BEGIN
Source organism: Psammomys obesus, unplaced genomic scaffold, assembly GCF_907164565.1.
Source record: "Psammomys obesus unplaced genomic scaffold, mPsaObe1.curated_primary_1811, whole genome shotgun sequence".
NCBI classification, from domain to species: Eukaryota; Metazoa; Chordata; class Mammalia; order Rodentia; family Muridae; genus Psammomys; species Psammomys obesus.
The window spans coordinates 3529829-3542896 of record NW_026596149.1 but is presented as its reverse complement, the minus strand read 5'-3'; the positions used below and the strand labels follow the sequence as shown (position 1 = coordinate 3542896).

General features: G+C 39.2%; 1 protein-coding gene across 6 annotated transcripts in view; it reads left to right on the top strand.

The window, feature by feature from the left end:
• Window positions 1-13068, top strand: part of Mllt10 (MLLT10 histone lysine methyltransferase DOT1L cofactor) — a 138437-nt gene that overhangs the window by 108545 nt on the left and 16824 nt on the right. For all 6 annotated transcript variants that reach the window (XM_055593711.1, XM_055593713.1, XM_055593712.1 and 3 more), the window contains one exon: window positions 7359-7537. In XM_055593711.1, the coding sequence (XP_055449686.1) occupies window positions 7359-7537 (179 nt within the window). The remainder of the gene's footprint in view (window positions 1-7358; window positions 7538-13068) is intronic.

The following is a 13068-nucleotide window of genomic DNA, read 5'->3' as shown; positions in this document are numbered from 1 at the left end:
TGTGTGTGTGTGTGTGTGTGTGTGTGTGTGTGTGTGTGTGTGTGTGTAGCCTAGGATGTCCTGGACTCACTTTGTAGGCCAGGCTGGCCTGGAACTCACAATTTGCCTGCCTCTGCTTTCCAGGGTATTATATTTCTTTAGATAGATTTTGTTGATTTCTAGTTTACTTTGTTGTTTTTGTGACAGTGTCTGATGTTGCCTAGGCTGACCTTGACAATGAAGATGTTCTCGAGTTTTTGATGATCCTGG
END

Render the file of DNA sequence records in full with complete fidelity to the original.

Source organism: Psammomys obesus, unplaced genomic scaffold, assembly GCF_907164565.1.
Source record: "Psammomys obesus unplaced genomic scaffold, mPsaObe1.curated_primary_1811, whole genome shotgun sequence".
NCBI classification, from domain to species: Eukaryota; Metazoa; Chordata; class Mammalia; order Rodentia; family Muridae; genus Psammomys; species Psammomys obesus.
The window spans coordinates 3529829-3542896 of record NW_026596149.1 but is presented as its reverse complement, the minus strand read 5'-3'; the positions used below and the strand labels follow the sequence as shown (position 1 = coordinate 3542896).

General features: G+C 39.2%; 1 protein-coding gene across 6 annotated transcripts in view; it reads left to right on the top strand.

The window, feature by feature from the left end:
• Window positions 1-13068, top strand: part of Mllt10 (MLLT10 histone lysine methyltransferase DOT1L cofactor) — a 138437-nt gene that overhangs the window by 108545 nt on the left and 16824 nt on the right. For all 6 annotated transcript variants that reach the window (XM_055593711.1, XM_055593713.1, XM_055593712.1 and 3 more), the window contains one exon: window positions 7359-7537. In XM_055593711.1, the coding sequence (XP_055449686.1) occupies window positions 7359-7537 (179 nt within the window). The remainder of the gene's footprint in view (window positions 1-7358; window positions 7538-13068) is intronic.

The following is a 13068-nucleotide window of genomic DNA, read 5'->3' as shown; positions in this document are numbered from 1 at the left end:
TGTGTGTGTGTGTGTGTGTGTGTGTGTGTGTGTGTGTGTGTGTGTGTAGCCTAGGATGTCCTGGACTCACTTTGTAGGCCAGGCTGGCCTGGAACTCACAATTTGCCTGCCTCTGCTTTCCAGGGTATTATATTTCTTTAGATAGATTTTGTTGATTTCTAGTTTACTTTGTTGTTTTTGTGACAGTGTCTGATGTTGCCTAGGCTGACCTTGACAATGAAGATGTTCTCGAGTTTTTGATGATCCTGG